In This Issue
- On/File: March 1998
- Findings & Footnotes: March 1998
- Middle class Indians religious in their own fashion
- A Dutch Catholic revival?
- Restrictions unifying Russian evangelicals?
- Class of 2001 — service-oriented, moderately religious
- Solutions to Christian Science ills pose new problems
- Protestant seminaries face major turmoil
- Litigation discouraging clergy counseling
- The religious right’s internal crisis
- UCC Evangelicals forging a post-denominational identity?
- A ‘nascent religious revival’ on campus?
- Eastern Orthodoxy in US — fragmented or just American?
01: Interfaith dialogue for young adults (those in their 20s and 30s) is the special concern of the Abrahamic Youth Forum, a new international organization based in Israel.
The project was launched by an international team of volunteers from all religious and political perspectives within mainstream Islam, Judaism and Christianity. The forum believes that dialogue is most necessary where it is most difficult. Its first meetings have drawn “not just `peace people,’ but also straight-down-the line Islamists, hard-line orthodox Israelis, opponents of the current peace process, and others who don’t believe in any peace process.”
For more information, contact, Dr. Dvora Ross, 9, Tzippora St., Jerusalem 93625, Israel, or e-mail: firstname.lastname@example.org
(Source: Fellowship, January/February)
01: The entire issue of the Review of Religious Research (December) is devoted to analyzing how the media portrays new religious movements.
Most of the scholars contributing to the issue are strongly critical of such coverage. In an opening essay, Stuart Wright of Lamar University asserts that the focus on abuse by leaders of new religious movements is the overriding image presented by the media on this subject. He asks how the “intents, beliefs and actions of diverse collectivities of groups representing a multitude of sundry religious traditions” can so easily “be reduced to a facile storyline or imbecilic made-for-TV movie.” John Dart of the Los Angeles Times, writes that the media’s focus on controversy and conflict, poor knowledge of religion among journalists, and a communications gap between reporters and social scientists, are more responsible for shallow coverage rather than any ingrained bias against NRMs.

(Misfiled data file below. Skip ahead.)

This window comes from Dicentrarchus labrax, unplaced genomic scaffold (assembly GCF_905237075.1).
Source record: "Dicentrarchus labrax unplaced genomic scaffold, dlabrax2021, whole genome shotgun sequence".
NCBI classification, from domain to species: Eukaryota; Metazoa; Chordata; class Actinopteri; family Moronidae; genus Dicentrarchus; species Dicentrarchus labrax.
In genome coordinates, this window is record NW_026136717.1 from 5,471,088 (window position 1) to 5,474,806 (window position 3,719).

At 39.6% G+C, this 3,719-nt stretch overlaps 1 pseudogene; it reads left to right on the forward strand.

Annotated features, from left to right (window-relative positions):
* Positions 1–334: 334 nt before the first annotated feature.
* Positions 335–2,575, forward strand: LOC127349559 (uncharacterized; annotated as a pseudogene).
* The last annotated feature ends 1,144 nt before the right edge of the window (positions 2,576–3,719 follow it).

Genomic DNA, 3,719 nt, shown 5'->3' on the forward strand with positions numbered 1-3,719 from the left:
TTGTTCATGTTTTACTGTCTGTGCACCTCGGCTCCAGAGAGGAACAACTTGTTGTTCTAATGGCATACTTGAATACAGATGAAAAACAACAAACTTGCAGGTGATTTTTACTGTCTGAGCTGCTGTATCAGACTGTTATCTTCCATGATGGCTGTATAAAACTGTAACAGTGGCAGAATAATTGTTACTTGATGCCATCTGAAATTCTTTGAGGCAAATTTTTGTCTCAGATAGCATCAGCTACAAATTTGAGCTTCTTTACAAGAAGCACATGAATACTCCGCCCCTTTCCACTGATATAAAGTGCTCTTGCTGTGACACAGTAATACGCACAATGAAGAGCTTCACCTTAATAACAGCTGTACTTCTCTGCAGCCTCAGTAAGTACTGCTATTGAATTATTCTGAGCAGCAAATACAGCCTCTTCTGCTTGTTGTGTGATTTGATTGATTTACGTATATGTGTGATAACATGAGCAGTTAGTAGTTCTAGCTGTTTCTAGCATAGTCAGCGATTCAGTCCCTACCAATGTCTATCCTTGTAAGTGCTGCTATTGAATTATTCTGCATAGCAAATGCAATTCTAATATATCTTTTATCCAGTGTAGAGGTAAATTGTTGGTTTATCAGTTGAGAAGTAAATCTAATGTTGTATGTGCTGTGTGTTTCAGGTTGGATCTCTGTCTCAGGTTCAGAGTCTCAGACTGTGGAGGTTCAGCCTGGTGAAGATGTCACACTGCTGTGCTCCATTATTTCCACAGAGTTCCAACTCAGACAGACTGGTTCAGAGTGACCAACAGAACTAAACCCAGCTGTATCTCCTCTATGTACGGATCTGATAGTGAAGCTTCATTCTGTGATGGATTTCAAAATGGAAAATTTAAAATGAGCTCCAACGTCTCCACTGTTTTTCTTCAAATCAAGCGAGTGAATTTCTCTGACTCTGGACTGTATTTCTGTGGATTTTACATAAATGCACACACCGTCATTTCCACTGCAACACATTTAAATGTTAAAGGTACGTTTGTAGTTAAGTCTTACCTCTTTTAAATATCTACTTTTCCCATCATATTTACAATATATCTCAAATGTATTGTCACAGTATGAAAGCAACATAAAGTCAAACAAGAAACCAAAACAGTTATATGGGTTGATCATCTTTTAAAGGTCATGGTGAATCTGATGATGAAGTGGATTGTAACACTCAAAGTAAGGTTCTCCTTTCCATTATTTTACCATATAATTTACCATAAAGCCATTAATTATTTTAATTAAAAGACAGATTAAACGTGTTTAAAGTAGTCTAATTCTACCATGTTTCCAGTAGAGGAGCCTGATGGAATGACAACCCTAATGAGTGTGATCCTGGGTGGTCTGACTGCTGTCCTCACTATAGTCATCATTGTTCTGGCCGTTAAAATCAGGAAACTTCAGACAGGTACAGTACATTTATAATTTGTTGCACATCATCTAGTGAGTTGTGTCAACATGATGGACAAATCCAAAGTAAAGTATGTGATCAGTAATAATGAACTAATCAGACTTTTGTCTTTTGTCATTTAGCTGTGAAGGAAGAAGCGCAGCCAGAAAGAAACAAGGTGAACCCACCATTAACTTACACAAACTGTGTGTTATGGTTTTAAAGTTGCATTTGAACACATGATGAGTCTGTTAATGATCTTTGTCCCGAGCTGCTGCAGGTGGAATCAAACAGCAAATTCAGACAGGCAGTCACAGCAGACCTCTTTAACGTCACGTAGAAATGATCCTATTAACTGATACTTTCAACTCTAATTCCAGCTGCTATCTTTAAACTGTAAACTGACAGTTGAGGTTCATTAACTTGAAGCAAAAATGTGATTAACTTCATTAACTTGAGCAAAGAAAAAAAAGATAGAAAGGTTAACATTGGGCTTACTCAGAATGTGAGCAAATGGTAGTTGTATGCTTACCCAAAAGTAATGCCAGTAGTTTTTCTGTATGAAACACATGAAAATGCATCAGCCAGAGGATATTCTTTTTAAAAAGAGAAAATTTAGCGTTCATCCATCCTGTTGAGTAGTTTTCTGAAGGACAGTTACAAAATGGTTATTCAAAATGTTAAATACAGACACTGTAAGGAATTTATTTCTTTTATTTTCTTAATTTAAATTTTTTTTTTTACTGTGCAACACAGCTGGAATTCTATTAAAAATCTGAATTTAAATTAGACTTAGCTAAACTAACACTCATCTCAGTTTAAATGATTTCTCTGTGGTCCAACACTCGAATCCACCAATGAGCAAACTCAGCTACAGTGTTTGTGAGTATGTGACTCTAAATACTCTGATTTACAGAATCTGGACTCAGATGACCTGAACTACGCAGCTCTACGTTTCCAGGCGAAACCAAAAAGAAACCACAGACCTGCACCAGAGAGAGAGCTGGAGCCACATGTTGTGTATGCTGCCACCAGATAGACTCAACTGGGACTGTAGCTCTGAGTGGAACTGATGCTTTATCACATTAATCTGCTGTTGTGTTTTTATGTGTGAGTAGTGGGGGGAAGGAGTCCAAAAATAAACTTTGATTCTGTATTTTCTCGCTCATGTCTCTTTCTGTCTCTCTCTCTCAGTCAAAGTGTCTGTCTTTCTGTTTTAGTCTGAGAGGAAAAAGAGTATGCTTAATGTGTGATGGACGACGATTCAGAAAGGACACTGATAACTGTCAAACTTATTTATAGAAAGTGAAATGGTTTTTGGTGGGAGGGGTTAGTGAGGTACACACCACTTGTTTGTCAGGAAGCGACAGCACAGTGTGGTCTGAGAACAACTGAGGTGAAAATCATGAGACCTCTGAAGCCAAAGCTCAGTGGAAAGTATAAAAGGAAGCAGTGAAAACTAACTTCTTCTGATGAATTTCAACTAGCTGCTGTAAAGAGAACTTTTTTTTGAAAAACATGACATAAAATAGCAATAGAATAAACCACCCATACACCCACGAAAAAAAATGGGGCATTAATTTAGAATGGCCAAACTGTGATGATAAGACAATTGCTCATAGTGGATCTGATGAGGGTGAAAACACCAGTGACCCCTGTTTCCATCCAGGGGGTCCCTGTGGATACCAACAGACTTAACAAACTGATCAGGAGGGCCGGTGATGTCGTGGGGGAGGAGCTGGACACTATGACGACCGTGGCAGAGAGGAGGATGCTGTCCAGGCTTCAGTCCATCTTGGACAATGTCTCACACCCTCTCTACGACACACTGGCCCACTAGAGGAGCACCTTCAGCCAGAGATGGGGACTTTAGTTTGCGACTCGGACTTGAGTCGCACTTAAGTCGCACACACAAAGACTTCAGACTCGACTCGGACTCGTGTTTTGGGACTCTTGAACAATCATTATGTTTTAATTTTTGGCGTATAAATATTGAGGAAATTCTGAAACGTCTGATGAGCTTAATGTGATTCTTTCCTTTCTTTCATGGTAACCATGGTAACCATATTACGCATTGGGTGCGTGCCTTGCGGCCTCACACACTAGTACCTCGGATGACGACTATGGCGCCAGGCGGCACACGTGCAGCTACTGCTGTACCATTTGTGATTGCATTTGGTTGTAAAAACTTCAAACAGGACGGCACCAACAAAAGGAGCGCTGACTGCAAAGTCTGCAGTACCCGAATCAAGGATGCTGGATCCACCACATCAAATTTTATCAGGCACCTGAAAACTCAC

For more information on this issue, write: Review of Religious Research, 108 Marist Hall, Catholic University of America, Washington, D.C. 20064.
02: Those looking for updated research sources may benefit from a new web search engine produced by Calvin College, a Christian liberal arts school in Grand Rapids, Michigan.
Known as “AlphaSearch” it directs users to topical gateway sites developed by scholars around the world. These gateway sites compile links to the best sites for each category. It has earned USA Today’s “Hot Sites of the Day” award.
The site can be contacted at: http://www.Calvin.edu/Lib_Resources/as.
— By Erling Jorstad
A middle class is emerging in India that is more religious that has generally been predicted, but not very orthodox.
Hinduism Today magazine (February) devotes a cover story to the beliefs and practices of the middle class Indians and finds that those of all faiths — Hindu, Christian and Muslim — do not largely discard their beliefs as much as adapt them according to a modern mind-set that disdains ritual and magic. In interviews with Indians throughout the various states, the reporters find that “to a significant extent, they have seen through and rejected the anti-religion beliefs of the communists, rationalists and secularists.”
Even in the communist state of West Bengal, an atheistic middle class has not emerged. One doctor explains, “I see that everybody, including doctors, are God-fearing people. We may not be observing all the rituals, due to shortage of time, nuclear family, working wife, etc., but we are religious.”
In Kerala, where there is a strong Christian and Muslim presence, there is more variation in religious belief. The emerging Christian and Muslim middle class “is enjoying an unprecedented improvement in their standard of living and becoming more religious too. Once Mass was conducted in the Catholic churches only on Sundays. Now it is done almost every day,” writes V.S. Gopalakrishnan. Middle class Hindus in Kerala “revealed religion to be much less important in their lives than it was in the lives of their Christian and Muslim neighbors.